One of the days, we traveled to Guimarães, which is known as the birthplace of Portugal. Back in the 9th century (a few years before the US constitution was written) it was founded and would become the seat for the County of Portugal, the birthplace of Alfonso I, the first king of Portugal, and also was the site of the Battle of São Mamede, which had a large influence on the foundation of the new country. The largest rememnant of bygone days is a huge, absolutely gorgeous castle on a hill overlooking the city.
Sightseeing and adventuring aside, the reason I was in Porto in the first place was to experience Christmas! Christmas in Portugal is actually a two-day event, with a huge dinner in the evening on the 24th. The meal of choice for Tiago's family is octopus, codfish, potatoes and cabbage, an extremely hearty and delicious meal. I had never eaten well-cooked octopus before but it turned out to be absolutely excellent. After dinner at midnight, gifts were shared and opened, which was followed by a rousing game of 10 cent Bingo! Everyone at the table took a turn reading the numbers off the cards, so I just went with Spanish and hoped for the best. Luckily, the number systems are very similar so with a couple of pronunciation tweaks (and some translation from Tiago) I made it through fine. Although, I had a great three-game streak going at one point, and I'm not sure if that was a result of some favorable translating going on in my head or just luck!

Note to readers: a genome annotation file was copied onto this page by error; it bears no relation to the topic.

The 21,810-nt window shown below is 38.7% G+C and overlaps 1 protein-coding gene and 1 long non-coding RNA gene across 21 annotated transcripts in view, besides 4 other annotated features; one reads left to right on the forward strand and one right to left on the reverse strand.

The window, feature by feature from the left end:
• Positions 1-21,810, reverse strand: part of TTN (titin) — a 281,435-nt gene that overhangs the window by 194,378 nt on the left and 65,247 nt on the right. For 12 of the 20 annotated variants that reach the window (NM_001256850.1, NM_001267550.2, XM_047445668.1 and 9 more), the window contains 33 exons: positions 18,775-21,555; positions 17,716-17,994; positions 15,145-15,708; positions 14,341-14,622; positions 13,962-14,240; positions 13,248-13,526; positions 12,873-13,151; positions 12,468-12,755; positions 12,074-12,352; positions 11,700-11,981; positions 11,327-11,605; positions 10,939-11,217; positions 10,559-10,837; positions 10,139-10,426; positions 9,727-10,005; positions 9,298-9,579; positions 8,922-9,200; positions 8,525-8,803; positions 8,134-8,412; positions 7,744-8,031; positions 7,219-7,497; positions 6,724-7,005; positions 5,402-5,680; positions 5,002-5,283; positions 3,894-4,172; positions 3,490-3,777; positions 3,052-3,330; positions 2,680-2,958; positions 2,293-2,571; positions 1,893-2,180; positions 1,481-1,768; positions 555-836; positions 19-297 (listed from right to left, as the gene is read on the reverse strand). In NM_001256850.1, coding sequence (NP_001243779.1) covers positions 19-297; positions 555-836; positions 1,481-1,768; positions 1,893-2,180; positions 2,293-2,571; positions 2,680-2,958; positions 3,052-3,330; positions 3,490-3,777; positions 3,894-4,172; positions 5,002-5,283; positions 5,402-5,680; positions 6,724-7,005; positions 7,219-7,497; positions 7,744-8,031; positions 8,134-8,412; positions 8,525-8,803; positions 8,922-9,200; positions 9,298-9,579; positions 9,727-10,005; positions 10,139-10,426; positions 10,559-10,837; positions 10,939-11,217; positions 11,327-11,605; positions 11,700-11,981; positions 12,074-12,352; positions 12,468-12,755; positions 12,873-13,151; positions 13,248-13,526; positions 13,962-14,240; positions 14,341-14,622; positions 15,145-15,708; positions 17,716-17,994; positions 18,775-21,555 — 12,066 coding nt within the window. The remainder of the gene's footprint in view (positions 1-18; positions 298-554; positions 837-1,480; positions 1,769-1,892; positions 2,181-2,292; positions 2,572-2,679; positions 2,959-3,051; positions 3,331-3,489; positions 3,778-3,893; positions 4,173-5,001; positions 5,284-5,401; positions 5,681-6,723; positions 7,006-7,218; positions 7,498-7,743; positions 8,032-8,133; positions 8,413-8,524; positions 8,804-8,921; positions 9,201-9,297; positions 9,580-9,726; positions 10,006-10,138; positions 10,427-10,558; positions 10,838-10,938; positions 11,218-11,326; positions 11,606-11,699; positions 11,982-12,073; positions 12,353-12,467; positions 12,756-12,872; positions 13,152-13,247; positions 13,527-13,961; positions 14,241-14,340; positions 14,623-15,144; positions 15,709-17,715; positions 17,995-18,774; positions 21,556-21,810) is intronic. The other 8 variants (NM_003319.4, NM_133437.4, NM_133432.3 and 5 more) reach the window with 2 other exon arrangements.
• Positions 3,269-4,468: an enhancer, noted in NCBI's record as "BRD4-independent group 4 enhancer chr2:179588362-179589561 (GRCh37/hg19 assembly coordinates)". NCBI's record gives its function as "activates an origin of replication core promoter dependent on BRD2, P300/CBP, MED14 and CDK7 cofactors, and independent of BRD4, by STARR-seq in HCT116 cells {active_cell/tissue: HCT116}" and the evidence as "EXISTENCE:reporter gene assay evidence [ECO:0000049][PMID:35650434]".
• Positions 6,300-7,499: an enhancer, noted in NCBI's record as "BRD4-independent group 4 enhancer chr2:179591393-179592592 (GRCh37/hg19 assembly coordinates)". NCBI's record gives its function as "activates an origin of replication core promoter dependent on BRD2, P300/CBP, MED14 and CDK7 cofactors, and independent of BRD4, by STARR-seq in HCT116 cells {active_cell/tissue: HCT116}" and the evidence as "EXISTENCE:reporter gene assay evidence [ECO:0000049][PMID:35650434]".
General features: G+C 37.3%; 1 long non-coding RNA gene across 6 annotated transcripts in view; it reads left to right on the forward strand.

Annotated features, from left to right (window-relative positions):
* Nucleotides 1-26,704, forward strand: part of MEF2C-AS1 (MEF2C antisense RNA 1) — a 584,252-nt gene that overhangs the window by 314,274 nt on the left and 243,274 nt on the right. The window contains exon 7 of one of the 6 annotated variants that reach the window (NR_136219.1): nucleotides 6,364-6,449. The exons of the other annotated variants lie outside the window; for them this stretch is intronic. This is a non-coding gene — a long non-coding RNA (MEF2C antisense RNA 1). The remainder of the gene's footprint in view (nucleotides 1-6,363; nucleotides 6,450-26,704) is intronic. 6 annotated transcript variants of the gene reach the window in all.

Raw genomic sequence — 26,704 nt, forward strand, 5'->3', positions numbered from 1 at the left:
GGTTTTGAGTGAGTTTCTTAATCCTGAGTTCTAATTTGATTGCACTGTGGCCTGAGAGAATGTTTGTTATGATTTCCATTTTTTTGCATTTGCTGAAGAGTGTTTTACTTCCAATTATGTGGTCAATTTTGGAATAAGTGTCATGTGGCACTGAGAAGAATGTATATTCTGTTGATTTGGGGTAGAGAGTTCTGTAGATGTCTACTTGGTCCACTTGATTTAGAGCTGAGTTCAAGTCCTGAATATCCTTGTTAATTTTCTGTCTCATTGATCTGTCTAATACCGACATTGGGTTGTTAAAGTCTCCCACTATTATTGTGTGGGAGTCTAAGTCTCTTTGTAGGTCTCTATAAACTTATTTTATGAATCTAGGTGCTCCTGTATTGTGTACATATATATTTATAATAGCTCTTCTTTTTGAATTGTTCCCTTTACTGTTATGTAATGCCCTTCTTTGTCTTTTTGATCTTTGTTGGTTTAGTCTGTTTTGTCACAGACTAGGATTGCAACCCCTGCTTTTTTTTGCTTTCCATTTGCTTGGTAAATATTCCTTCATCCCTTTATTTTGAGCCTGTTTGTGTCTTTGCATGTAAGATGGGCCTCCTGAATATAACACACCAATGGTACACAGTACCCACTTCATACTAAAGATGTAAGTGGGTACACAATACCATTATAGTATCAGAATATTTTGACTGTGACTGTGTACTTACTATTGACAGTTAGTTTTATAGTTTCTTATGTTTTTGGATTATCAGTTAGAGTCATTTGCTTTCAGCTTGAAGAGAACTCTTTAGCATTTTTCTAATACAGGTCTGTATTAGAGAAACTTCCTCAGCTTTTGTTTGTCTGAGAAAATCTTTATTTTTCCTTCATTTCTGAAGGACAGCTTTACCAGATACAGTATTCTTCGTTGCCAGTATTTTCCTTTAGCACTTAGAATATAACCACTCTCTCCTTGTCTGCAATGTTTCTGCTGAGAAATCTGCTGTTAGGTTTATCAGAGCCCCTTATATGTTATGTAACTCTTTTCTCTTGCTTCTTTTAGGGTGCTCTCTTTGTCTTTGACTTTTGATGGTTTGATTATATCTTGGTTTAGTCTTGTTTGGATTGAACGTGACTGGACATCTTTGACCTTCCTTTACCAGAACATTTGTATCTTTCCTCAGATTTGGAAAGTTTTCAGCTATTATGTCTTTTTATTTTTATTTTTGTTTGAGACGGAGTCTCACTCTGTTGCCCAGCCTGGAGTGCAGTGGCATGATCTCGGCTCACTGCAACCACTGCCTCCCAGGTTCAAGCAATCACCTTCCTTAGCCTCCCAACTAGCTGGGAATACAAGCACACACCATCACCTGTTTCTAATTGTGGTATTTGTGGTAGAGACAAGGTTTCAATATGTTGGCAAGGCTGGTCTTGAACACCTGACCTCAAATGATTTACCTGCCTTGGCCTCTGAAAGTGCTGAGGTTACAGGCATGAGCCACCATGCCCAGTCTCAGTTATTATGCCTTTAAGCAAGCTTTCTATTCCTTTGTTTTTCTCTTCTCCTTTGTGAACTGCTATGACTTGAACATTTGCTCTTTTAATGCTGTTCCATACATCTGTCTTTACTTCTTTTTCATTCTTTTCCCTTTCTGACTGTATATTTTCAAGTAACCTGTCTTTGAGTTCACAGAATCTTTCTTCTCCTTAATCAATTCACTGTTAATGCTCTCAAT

Dinner on Christmas Day was more traditional, with turkey, lamb and potatoes. There were not as many fixings on the side like stuffing and squash, but the meat was cooked to perfection and I again stuffed myself just like I would have done at home.
Since I have gotten on the food train, why step off? Over and over before I left for Porto, I heard about how good the food is. And I am happy to report that I was not misled. The first day there I got to try some of the famous meat empanadas (don't actually know if they're famous, but the way Tiago talked about them before we left I have to assume they are!) and coffee. In contrast to the empanadas in Spain, these were delicious and extremely inexpensive.
Finally, I have saved the best for last. In Porto, they have a local specialty called the 'Francesinha' which looks like the following. It was tops on everyone's list of things to try while in Porto, so of course I had two (at separate times of course). It really and truly embodied everything great about the Porto culinary scene: several different types of meat, pastry topping, melted cheese, a homemade tomato based sauce, a fried egg on the top, french fries to soak up the leftover sauce, and most importantly, no vegetables!! Feast your eyes.
Well-fed and sufficiently rested, Tiago returned to Barcelona shortly after Christmas. It was an awesome trip, getting to experience the Portuguese culture and food and Christmas traditions was awesome, even though I missed my own family and our own traditions over Christmas very much. I hope you and yours had an excellent holiday season, and stay tuned in the next few days for my next post, which includes some more Barcelonin holiday traditions and a visit to Gaudi's unfinished masterpiece, La Sagrada Familia!!
That's all for now, take care and see you next time!